Alexander Mickelthwate connects UCO Symphony Orchestra with OKC Philharmonic
Alexander Mickelthwate, while continuing as music director and conductor for the Oklahoma City Philharmonic, will teach orchestral conducting students and assist with recruitment efforts at UCO beginning this summer.
The Vista asked the conductor what music can do for a community.
Mickelthwate describes it as “this language. It can be with words, but music itself is without words, and everybody can feel it, can dance to it.
“And it doesn’t matter how old you are, where you’re from, you know, it’s, it’s just an emotional aspect to it,” said Mickelthwate. “And that’s a miracle: to have this language on this planet that unites.”
This advice linked with another part of the creative process that he wants to emphasize at UCO.
“Build your own personal voice. Yes,” he said. “Perform the Beatles or Duke Ellington or whatever and, or Katy Perry, or Beethoven obviously, or Mozart. But then sit in your room when nobody can hear you and just play what comes out even if it’s just one note. And go with it. Improvise, find your own voice, and make it stronger. And this can be to music can be through anything, painting, to be creative, and business. Find your own voice,” he urged.
Mickelthwate, who came to the Oklahoma City Philharmonic after serving 12 years with the Winnipeg Symphony Orchestra in Manitoba, spoke about his roots.
“For me, growing up in Germany, I had a very limited, I must say, awareness of music. Only German music was considered the right music. I’m exaggerating a little bit, but it was still the case that I came to America and wow, the curtains opened up to so many more possibilities, and then especially the last 10 years, even more, so just to really have an open mind and be creative,” Mickelthwate said.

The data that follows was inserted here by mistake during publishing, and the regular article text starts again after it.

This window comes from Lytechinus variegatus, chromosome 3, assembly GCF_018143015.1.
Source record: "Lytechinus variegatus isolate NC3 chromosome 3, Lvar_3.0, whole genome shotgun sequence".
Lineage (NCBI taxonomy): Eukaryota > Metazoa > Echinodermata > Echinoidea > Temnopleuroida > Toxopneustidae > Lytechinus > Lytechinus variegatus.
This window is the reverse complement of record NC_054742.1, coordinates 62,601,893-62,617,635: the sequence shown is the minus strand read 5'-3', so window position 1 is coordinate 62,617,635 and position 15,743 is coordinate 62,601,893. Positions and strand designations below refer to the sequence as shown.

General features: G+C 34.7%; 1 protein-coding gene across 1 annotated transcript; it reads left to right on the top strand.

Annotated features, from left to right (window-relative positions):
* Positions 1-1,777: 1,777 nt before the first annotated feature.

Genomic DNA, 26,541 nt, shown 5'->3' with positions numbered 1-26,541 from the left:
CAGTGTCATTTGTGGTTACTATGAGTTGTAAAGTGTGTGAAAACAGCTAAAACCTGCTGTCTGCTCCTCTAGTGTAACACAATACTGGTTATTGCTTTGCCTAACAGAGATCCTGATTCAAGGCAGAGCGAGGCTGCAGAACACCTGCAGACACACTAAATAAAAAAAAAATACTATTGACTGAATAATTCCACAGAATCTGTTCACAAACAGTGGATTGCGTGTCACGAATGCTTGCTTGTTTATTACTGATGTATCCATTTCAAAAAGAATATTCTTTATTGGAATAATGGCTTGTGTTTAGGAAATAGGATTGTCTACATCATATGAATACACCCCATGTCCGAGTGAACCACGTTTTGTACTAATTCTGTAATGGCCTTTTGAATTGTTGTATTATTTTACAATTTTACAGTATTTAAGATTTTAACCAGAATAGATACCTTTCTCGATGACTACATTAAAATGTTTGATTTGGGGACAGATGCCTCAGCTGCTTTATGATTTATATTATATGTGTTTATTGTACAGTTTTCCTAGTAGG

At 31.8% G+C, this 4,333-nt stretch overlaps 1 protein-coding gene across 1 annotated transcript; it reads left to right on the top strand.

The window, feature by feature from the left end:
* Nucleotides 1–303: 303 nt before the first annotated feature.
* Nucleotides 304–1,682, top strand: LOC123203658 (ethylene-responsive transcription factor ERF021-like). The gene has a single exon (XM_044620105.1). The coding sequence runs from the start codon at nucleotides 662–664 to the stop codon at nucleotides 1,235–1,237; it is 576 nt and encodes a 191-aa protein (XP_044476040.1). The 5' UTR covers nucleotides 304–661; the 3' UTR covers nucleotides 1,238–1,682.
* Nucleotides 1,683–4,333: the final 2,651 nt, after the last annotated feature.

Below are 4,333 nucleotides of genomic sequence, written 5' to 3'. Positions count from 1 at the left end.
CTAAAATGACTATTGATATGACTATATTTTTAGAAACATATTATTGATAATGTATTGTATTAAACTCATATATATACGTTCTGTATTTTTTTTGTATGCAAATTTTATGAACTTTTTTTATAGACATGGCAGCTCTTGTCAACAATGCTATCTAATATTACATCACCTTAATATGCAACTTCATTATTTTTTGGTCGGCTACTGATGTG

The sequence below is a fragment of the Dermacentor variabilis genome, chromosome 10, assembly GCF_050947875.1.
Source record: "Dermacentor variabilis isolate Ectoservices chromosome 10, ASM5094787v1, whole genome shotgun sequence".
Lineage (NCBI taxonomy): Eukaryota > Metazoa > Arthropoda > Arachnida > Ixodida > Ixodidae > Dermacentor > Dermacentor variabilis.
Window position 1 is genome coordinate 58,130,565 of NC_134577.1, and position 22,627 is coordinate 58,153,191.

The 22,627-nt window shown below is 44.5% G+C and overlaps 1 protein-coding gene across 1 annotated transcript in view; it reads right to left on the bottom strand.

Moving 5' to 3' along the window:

He knew, growing up, that he wanted more.
“I always had hoped that I would study with somebody who had an actual career as a conductor. So that was my goal. I have a career right now with the Oklahoma City Philharmonic, as an active conducting career, and then I want to bring this to the next generation, this information and this experience. And I didn’t have this so much in my university time. So this is what I would like to give,” he said.
He addressed his future work with the students.
“I’m excited for working with the next generation and creating concerts that they remember, hopefully, for the rest of their lives,” Mickelthwate said.
He said there is a moment during some concerts that is almost unearthly.
“When there’s a performance where we are all in the zone, I call it, like the orchestra, when we are all in it together [it] captures the audience, this really miraculous moment where something transcends,” he said.
“It’s not me. It’s not the musicians. Something everybody is participating in,” he said.
“Everybody’s united, emotionally, and just with awareness, and it’s very powerful and beautiful,” he said. One of his goals at UCO is to create more of those experiences.